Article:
Computers, quite literally, process information – numbers, letters, words, formulas, images. The information first has to be encoded into a format computers can use, which means patterns of ones and zeroes (‘bits’) organised into small chunks (‘bytes’)....

computers really do operate on symbolic representations of the world. They really store and retrieve. They really process. They really have physical memories. They really are guided in everything they do, without exception, by algorithms.

Humans, on the other hand, do not – never did, never will. Given this reality, why do so many scientists talk about our mental life as if we were computers?...

In his book In Our Own Image (2015), the artificial intelligence expert George Zarkadakis describes six different metaphors people have employed over the past 2,000 years to try to explain human intelligence.

In the earliest one, eventually preserved in the Bible, humans were formed from clay or dirt, which an intelligent god then infused with its spirit. That spirit ‘explained’ our intelligence – grammatically, at least.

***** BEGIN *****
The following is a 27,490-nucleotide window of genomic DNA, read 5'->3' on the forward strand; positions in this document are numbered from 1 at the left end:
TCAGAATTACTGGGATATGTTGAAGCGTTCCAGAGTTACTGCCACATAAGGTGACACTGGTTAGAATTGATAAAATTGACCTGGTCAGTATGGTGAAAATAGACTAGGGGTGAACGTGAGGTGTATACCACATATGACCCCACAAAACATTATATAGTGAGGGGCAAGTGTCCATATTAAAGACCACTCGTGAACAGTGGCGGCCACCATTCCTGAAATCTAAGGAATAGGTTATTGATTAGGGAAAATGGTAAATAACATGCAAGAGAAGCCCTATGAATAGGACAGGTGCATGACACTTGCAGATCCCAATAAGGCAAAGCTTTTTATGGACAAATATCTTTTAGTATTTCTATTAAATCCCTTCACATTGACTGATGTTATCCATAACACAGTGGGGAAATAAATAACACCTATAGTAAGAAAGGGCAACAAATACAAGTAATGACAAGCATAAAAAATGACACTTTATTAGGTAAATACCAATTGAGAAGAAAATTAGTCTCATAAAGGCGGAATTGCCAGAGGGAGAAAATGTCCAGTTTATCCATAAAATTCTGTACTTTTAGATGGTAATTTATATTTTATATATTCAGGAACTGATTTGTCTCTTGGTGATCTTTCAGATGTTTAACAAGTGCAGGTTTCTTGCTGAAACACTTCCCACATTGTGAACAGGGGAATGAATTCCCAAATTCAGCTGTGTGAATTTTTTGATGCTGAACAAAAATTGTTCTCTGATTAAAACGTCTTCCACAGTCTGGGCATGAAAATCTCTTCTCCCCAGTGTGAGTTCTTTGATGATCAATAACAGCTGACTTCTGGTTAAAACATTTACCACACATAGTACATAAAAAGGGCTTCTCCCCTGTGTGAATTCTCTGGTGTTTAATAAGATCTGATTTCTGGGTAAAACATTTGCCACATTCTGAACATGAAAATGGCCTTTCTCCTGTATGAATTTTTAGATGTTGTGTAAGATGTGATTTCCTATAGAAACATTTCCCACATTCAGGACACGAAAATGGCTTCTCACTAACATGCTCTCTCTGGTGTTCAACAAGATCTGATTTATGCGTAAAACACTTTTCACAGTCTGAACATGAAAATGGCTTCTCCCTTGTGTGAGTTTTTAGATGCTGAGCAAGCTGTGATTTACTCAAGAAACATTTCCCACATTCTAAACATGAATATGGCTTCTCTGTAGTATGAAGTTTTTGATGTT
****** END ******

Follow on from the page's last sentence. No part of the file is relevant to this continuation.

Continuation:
The invention of hydraulic engineering in the 3rd century BCE led to the popularity of a hydraulic model of human intelligence, the idea that the flow of different fluids in the body – the ‘humours’ – accounted for both our physical and mental functioning. The hydraulic metaphor persisted for more than 1,600 years, handicapping medical practice all the while.

By the 1500s, automata powered by springs and gears had been devised, eventually inspiring leading thinkers such as René Descartes to assert that humans are complex machines. In the 1600s, the British philosopher Thomas Hobbes suggested that thinking arose from small mechanical motions in the brain. By the 1700s, discoveries about electricity and chemistry led to new theories of human intelligence – again, largely metaphorical in nature. In the mid-1800s, inspired by recent advances in communications, the German physicist Hermann von Helmholtz compared the brain to a telegraph.